Sunday, 22 August 2010

Election results and my neglected garden

I have been out to the poor neglected garden this morning. I should be taking the corflutes down... from here to Pt Wakefield...  but I am having a day off.   The law requires that the election signage is taken down within 48 hours,  but that's almost impossible here without the "cast of thousands" employed by the big parties.  My results are not qite final yet,  but it appears that my electorate has the biggest swing to the Greens of any in South Australia....  I received more than 11% of the vote, and the biggest swing to the Greens in the state.  The Labor candidate won.

The garden is looking neglected and a bit the worse for wear.  I have been picking the vegetables as they are ready during the election campaign but the weeds, grass and sour sobs mostly, have taken over the pathways and the various corners of the yard.  There is much to do.  This is what happens to a garden path when you leave it for a few weeks during the rainy weather....
And this is the pathway to my tree chair now....
... the pile of mess in the middle is the outer leaves of lettuces and stray stalks of coriander that I threw there as I harvested dinner.
I have potted on the tomato and capsicum seedlings....
...  I did that this morning and these will be left in these pots for a few weeks until the weather is reliably warm...  no frost risk.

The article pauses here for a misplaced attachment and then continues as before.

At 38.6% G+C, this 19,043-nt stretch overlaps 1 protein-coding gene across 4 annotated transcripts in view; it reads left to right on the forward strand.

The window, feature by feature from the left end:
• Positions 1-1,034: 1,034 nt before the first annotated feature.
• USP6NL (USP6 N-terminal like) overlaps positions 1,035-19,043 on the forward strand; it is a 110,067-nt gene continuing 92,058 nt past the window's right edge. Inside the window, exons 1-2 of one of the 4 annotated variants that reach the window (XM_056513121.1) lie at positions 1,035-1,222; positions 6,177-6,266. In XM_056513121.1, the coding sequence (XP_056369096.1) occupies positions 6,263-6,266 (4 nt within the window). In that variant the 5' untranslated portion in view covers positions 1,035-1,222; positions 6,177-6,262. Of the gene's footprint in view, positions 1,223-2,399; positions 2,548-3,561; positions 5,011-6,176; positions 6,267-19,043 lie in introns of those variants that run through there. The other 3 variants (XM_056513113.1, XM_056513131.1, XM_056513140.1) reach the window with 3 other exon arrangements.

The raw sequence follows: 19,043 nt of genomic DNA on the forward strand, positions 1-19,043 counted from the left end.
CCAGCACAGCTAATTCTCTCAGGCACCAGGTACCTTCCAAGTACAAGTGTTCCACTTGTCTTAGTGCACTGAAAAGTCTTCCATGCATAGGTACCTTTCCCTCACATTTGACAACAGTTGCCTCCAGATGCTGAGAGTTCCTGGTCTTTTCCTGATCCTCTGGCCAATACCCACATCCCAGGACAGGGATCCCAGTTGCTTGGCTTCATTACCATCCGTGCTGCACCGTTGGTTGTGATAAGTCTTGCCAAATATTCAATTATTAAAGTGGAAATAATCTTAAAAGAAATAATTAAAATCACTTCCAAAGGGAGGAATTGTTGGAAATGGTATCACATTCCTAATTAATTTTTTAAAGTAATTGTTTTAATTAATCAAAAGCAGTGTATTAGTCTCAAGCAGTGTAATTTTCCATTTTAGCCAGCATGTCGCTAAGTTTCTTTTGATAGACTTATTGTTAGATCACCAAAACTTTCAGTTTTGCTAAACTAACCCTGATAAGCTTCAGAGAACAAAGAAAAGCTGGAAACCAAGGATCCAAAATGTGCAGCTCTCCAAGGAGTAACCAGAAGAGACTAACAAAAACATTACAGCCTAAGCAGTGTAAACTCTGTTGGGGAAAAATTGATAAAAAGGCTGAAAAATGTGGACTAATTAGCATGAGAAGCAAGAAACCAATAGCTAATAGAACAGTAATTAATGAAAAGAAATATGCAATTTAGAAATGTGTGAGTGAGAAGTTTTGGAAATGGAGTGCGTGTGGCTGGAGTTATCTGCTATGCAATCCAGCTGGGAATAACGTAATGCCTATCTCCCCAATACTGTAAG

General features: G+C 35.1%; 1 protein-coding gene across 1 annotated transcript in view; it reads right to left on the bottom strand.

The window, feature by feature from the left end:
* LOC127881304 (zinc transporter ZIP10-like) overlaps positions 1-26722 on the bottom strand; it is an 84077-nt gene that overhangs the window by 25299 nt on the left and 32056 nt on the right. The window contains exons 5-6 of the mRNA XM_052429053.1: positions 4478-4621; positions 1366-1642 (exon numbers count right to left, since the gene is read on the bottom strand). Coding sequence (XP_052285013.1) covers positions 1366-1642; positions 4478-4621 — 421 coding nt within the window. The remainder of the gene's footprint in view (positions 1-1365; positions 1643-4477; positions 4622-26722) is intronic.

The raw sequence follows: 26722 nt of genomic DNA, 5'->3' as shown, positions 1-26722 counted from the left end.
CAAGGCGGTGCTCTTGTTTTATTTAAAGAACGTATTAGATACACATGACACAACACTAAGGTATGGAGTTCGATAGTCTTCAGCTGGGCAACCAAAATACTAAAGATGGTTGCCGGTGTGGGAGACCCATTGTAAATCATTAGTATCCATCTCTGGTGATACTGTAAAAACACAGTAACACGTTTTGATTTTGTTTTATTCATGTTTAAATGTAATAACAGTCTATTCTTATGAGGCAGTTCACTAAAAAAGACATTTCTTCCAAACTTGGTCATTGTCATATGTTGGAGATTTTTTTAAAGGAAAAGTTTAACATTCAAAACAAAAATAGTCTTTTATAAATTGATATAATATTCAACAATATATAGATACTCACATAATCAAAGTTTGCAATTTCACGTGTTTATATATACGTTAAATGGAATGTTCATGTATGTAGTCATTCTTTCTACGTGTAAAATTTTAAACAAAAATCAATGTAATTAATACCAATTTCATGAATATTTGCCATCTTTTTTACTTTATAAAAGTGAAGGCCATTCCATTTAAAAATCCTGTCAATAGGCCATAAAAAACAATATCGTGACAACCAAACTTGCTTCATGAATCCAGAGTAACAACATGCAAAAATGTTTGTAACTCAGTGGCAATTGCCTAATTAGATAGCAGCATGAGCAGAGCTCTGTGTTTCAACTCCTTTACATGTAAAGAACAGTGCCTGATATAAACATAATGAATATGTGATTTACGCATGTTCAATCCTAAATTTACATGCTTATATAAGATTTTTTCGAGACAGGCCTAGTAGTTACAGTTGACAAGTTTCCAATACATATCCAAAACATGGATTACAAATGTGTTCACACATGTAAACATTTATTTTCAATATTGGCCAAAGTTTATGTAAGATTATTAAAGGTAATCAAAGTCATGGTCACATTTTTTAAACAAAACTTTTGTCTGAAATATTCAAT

This is the most recent patch of potatoes...  pontiac and coliban....
... and yes, there is plenty of weedy grass in thte background (I think of it as potential compost or chicken food)  but eventually this garden bed will be extended, though probably not this year.

Back in the productive patch....
...  there are flowers that have taken over and so far I leave them until I need the patch for something else.
My favourite black kale is doing really well.... probably because I haven't raided it.....

Walking back towards the house....   the newly planted carrot patch is not up yet,  but the remains of the cabbages that we have been eating remain in the patch...
... more cleaning up to do!

Now to my bonus for the week....  a boronia plant....
.... this has been my indicator of spring for many years, and this is my "third time lucky" plant that I have tried to grow.  These are an Australian native, though it grows in a wetter climate than here,  but more importantly,  in more acid soil.  I have tried to grow such a specimen here twice before,  but they eventually died and I am sure it is a pH problem.   This time,  I bought some "azalea/camelia" soil and replaced quite a bit of this little spot.  I also added some organic compost that seems to do everything good,  and I am hoping for "third time lucky."    

PS  These photographs are rather fuzzy because my camera finally "spat the dummy" and I took these with my phone!


1 comment:

Fiona (posts by her mum and dad) said...

My second times a charm boronia plants are still alive after six months with me. I will try the azalea mix for them this autumn so that the spring might be fragrant here too. I love the smell of boronia and how i have worried over those damn plants!